TCI, the nation's largest cable television company, is in talks to launch a unique pilot project in conjunction with Pacific Gas and Electric Co. and Microsoft Corporation to design a "smart home". Here is the diary of a future homeowner ...
November 28: Moved in at last. Finally, we live in the smartest house in the neighborhood. Everything's networked. My PC is connected to the power lines, all the appliances and the security system. Everything runs off a universal remote with the friendliest interface I've ever used. Programming is a snap. I'm, like, totally wired.
November 30: Hot stuff! Programmed my DVR from the office, turned up the thermostat and switched on the lights with the car phone, remotely tweaked the oven a few degrees for my pizza. Everything nice and cozy when I arrived. Maybe I should get the universal remote surgically attached.
December 3: Yesterday, the kitchen crashed. Freak event. As I opened the refrigerator door, the light bulb blew. Immediately, everything else electrical shut down -- lights, microwave, coffee maker -- everything!  Carefully, I unplugged and replugged all the appliances. Nothing. Called the cable company (but not from the kitchen phone). They refer me to the utility company. The utility insists the problem was in the software. So the software company runs some remote tele diagnostics via my house processor.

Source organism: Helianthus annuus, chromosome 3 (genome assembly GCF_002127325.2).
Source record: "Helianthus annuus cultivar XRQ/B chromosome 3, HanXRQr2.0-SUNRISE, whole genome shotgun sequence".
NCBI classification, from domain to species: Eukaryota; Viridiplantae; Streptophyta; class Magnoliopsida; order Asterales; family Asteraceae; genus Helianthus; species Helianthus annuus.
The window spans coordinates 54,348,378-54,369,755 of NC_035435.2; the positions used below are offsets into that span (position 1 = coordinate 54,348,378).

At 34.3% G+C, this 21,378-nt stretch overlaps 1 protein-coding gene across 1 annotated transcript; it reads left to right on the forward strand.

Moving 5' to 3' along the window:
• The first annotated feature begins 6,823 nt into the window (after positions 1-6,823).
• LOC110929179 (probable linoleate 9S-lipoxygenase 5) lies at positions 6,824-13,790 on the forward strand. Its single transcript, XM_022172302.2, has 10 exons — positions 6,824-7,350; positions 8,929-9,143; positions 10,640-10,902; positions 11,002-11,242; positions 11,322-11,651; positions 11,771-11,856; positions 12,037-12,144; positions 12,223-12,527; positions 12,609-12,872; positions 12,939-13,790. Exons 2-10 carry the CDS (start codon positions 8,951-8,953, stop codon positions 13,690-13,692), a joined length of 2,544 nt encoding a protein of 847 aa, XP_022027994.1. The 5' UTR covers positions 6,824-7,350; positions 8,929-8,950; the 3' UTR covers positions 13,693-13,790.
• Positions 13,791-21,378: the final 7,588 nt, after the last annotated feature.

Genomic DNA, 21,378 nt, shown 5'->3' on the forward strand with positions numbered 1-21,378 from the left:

Their expert system claims it has to be the utility's fault. I don't care, I just want my kitchen back. More phone calls. More remote diagnostics.
Turns out the problem was "unanticipated failure mode" -- the network had never seen a refrigerator bulb failure while the door was open. So the fuzzy logic interpreted the burnout as a power surge and shut down the entire kitchen. But because sensor memory confirmed that there hadn't actually been a power surge, the kitchen's logic sequence was confused so it couldn't do a standard restart.